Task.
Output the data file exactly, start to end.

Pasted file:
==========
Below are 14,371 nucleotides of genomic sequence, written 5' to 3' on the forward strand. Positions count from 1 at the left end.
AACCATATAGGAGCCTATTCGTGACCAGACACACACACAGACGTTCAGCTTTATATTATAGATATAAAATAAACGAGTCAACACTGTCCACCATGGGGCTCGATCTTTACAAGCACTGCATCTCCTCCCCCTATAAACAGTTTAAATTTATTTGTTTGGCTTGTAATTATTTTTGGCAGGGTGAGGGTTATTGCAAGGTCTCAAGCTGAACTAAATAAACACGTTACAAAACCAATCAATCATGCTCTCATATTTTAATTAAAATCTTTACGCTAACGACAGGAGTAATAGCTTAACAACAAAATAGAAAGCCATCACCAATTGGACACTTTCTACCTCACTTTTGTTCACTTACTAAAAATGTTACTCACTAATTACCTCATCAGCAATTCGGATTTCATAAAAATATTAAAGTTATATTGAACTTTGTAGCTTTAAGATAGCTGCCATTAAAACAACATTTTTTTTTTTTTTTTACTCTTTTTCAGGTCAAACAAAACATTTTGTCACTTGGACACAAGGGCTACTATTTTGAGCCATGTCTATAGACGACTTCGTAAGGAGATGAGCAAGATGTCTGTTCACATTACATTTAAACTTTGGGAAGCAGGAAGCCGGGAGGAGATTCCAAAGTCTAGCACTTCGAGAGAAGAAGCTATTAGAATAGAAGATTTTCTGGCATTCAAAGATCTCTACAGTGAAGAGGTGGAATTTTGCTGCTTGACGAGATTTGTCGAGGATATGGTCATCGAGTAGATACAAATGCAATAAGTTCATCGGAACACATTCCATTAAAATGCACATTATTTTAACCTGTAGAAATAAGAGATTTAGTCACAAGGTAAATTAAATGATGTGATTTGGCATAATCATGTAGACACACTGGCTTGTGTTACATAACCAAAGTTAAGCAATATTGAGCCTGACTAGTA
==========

Below are 14,371 nucleotides of genomic sequence, written 5' to 3' on the forward strand. Positions count from 1 at the left end.
AACCATATAGGAGCCTATTCGTGACCAGACACACACACAGACGTTCAGCTTTATATTATAGATATAAAATAAACGAGTCAACACTGTCCACCATGGGGCTCGATCTTTACAAGCACTGCATCTCCTCCCCCTATAAACAGTTTAAATTTATTTGTTTGGCTTGTAATTATTTTTGGCAGGGTGAGGGTTATTGCAAGGTCTCAAGCTGAACTAAATAAACACGTTACAAAACCAATCAATCATGCTCTCATATTTTAATTAAAATCTTTACGCTAACGACAGGAGTAATAGCTTAACAACAAAATAGAAAGCCATCACCAATTGGACACTTTCTACCTCACTTTTGTTCACTTACTAAAAATGTTACTCACTAATTACCTCATCAGCAATTCGGATTTCATAAAAATATTAAAGTTATATTGAACTTTGTAGCTTTAAGATAGCTGCCATTAAAACAACATTTTTTTTTTTTTTTTACTCTTTTTCAGGTCAAACAAAACATTTTGTCACTTGGACACAAGGGCTACTATTTTGAGCCATGTCTATAGACGACTTCGTAAGGAGATGAGCAAGATGTCTGTTCACATTACATTTAAACTTTGGGAAGCAGGAAGCCGGGAGGAGATTCCAAAGTCTAGCACTTCGAGAGAAGAAGCTATTAGAATAGAAGATTTTCTGGCATTCAAAGATCTCTACAGTGAAGAGGTGGAATTTTGCTGCTTGACGAGATTTGTCGAGGATATGGTCATCGAGTAGATACAAATGCAATAAGTTCATCGGAACACATTCCATTAAAATGCACATTATTTTAACCTGTAGAAATAAGAGATTTAGTCACAAGGTAAATTAAATGATGTGATTTGGCATAATCATGTAGACACACTGGCTTGTGTTACATAACCAAAGTTAAGCAATATTGAGCCTGACTAGTA